Tag Archives: baking

Pizza Biscuits

I realised today that my hand-scrawled recipe notes for these family favourites were fading so badly that they were becoming hard to read.   Time to commit to a more permanent form of storage….

Mini ChefThere are two variations noted here – the second born out of necessity when I realised, too late, that I’d run out of tomato puree.  Version 1 uses oregano and tomato puree, version 2 – red pesto (no oregano).  I’d go with version 1 first but hey, give it a go and see what you think.  My baking in this is not an exact science so don’t get in a sweat if you don’t have 12 or 18 bics and use your eyes, nose and touch to confirm cooking times in your own oven, especially as, in my experience, all ovens seem to have their own foibles.

(Children love these biscuits so it would be a good opportunity to get them into baking by helping out with the whole making process).

Here we go:

Ingredients (to make approximately 12 to 18, using either a 2-1/2″ or 3″ pastry cutter)

150g (6 oz) flour

100g (4 oz) well-flavoured strong cheese, finely grated (I often use Edam).  Don’t be lazy – buy and grate your own for best flavour.

100g (4 oz) margarine (or butter)

1-1/2 tablespoons of tomato puree (version 1) OR Version 2: 2 well-rounded (generous!) teaspoons of red pesto (I used Sacla ready-made) and if using, you can leave out the oregano

1/2 tsp dried oregano

1/4 teaspoon of dry mustard (i.e. English mustard powder)

1 egg, beaten, to bind and to glaze

Salt and pepper to season

Method

To bake on the middle / top shelves of the oven.  Oven on at 200C / Fan oven 180-190C / 392F / Gas Mark 6.

Sieve flour, salt, pepper and mustard together.  Add oregano (if using – version 1).  Rub fat into the dry /flour mix.  Add the grated cheese and the tomato puree (or pesto).  Add sufficient beaten egg to form a pliable dough (you may not need any if using pesto).

Roll out pastry to about  3mm  or 1/8 inch thick and using a 2-1/2 to 3 inch cutter, shape biscuits.

Arrange on a baking tray, prick well, glaze with beaten egg and bake.

2-1/2 inch biscuits will take approx. 18 – 20 minutes.  3 inch bics take about 20 – 22 mins.

~~~~~~~~~~

These are delicious ‘as is’ but you could always treat them like tiny pizza biscuit canapes and top with a little cream cheese / ham / pineapple / tomato, or sprinkle with paprika pepper.  Let your pizza brain get creative!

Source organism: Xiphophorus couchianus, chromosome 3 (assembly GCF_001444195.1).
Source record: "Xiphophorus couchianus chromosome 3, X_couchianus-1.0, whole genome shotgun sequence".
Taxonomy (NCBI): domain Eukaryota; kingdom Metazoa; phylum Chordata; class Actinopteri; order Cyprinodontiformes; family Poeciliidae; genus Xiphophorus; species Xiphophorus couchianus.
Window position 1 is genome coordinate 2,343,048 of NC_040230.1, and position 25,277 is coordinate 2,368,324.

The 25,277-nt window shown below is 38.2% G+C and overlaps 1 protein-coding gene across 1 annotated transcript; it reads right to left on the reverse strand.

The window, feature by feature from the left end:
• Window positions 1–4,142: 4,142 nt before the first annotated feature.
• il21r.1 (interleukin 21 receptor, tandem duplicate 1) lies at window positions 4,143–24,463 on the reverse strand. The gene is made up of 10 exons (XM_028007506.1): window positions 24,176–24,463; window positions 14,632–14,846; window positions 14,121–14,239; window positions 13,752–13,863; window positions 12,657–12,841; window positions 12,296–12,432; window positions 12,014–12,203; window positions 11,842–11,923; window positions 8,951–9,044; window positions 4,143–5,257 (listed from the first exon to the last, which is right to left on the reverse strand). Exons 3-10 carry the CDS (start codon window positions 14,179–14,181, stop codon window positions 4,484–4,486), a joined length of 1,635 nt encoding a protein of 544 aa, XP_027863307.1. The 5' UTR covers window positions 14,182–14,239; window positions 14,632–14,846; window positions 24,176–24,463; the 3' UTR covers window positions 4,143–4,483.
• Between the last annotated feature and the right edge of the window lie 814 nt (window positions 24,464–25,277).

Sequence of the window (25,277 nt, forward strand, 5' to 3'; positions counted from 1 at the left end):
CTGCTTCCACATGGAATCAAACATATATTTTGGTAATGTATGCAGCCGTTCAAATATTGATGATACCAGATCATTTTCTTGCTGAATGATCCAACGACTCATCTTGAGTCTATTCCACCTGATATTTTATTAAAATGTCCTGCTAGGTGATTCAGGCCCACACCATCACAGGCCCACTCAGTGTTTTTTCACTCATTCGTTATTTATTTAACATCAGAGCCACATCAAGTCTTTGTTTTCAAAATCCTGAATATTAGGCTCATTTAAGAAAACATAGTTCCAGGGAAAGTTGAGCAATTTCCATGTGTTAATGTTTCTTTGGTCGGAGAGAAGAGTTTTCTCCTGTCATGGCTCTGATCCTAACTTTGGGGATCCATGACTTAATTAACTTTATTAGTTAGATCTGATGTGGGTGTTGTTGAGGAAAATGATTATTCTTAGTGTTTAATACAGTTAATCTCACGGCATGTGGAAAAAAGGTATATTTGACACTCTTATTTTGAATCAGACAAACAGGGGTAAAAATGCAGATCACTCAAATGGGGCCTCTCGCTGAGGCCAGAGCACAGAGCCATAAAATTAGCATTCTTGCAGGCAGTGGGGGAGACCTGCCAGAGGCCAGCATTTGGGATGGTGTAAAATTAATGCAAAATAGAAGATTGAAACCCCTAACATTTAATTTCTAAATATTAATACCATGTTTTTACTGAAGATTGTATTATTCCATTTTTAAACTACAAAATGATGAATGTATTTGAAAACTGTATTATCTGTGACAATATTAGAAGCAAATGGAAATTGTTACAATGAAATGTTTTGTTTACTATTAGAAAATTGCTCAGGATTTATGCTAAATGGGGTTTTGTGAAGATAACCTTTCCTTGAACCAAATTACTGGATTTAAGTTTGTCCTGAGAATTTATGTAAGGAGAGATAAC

Advertisements

Leave a comment

Filed under Cookery

Flourless Chocolate Cake

Flourless chocolate cake

 

 

 

 

 

 

 

Ingredients

  • 250g good quality dark chocolate, minimum 70 per cent cocoa solids, broken into pieces
  • 125g buter
  • 4 eggs, separated, plus 1 whole egg
  • 175g caster sugar
  • double cream, to serve

Method

 1. Preheat the oven to 180C/ 350F / Gas 4.

2. Melt the chocolate and butter together in a heatproof bowl placed over a pan of barely simmering water (make sure the bowl doesn’t come into direct contact with the water or the heat will be too fierce). As soon as the chocolate is melted, set aside to cool.

3. In a clean, dry, grease-free bowl, whisk the 4 egg whites to stiff peak stage then whisk in 100g of the sugar until glossy.

4. In a separate bowl, whisk together the 4 egg yolks plus the whole egg and the remaining 75g of sugar.

5. Stir the egg yolk mixture into the cooled chocolate mixture then fold in the egg whites.

6. Pour the batter into a ungreased 20cm cake tin.

7. Bake in the oven for 30-35mins or until just set in the centre.

8. Serve warm or cold with double cream.

2 Comments

Filed under Cookery

Chocolate Tart

Choccie eggsWe’re turning ourselves inside out this weekend, preparing for the invasion of workmen in this coming week. It was all to be very organised and properly scheduled but rather typically events have conspired to make several things happen all at once. Never mind – I keep telling myself it will all look fabulous when it’s done!

I’m just dropping by to tell you that I’ve posted the recipe for Rachel Allen’s yummy Chocolate (Easter) Tart over at Voix Douce. If you have more time on your hands than me, it’s well worth doing!

Leave a comment

Filed under Cookery

Chocolate Tart

choc-eggsThis tart is perfect to celebrate Easter but when it comes to chocolate I think most of us agree that anytime is the right time to eat this! 

This recipe (only very slightly adaped) is from Rachel Allen’s excellent book ‘Bake’.

INGREDIENTS

For the sweet pastry:

200g (7oz) plain flour, sifted

1 tablespoon of icing sugar

100g (3-1/2 oz) chilled butter, cubed

1/2 – 1 medium egg, beaten

For the tart:

1 x quantity of sweet pastry (using the above)

175 ml (6 fl oz) double cream

125 ml (4 fl oz) milk

125g (4 -1/2 oz) milk chocolate, chopped

175g (6 oz) good quality dark chocolate, chopped

2 eggs, well beaten

Optional decoration (for Easter) …

250g (9 oz) sugar-coated chocolate eggs, to decorate

Otherwise … a handful of toasted almonds or chopped pecan or pistachio nuts.  

..  ..  ..  ..  ..  ..  ..  ..  ..  ..  ..  ..  ..  ..  ..  ..

You will also need a 23cm (9 in) diameter tart tin

__________________________

Method:

First, make the pastry …  Place the flour, icing sugar and butter in a food processor and whiz briefly.  Add half the beaten egg and continue to whiz.  You can add a little more egg, but not too much as the mixture should be just moist enough to come together.  (If making by hand, rub the butter into the flour and sugar until it resembles coarse breadcrumbs then using your hands, add just enough egg to bring it together).

Then, with your hands, flatten out the ball of dough until it is about 2cm (3/4 in) thick.  Wrap it in cling film or place in a plastic bag and leave in the fridge for at least 30 minutes.  (‘Resting’ the pastry like this is important because it stops it becoming too sticky and reduces shrinking during cooking).

Once the pastry is rested, preheat the oven to 180C  / 350F / Gas mark 4.  Roll out the pastry to no more than 1/4 inch thick (Rachel recommends placing the pastry between two sheets of cling film to do this) making it big enough to line the tart tin.  Bake the tart blind at the above temperature for 15-20 minutes or until the pastry feels dry.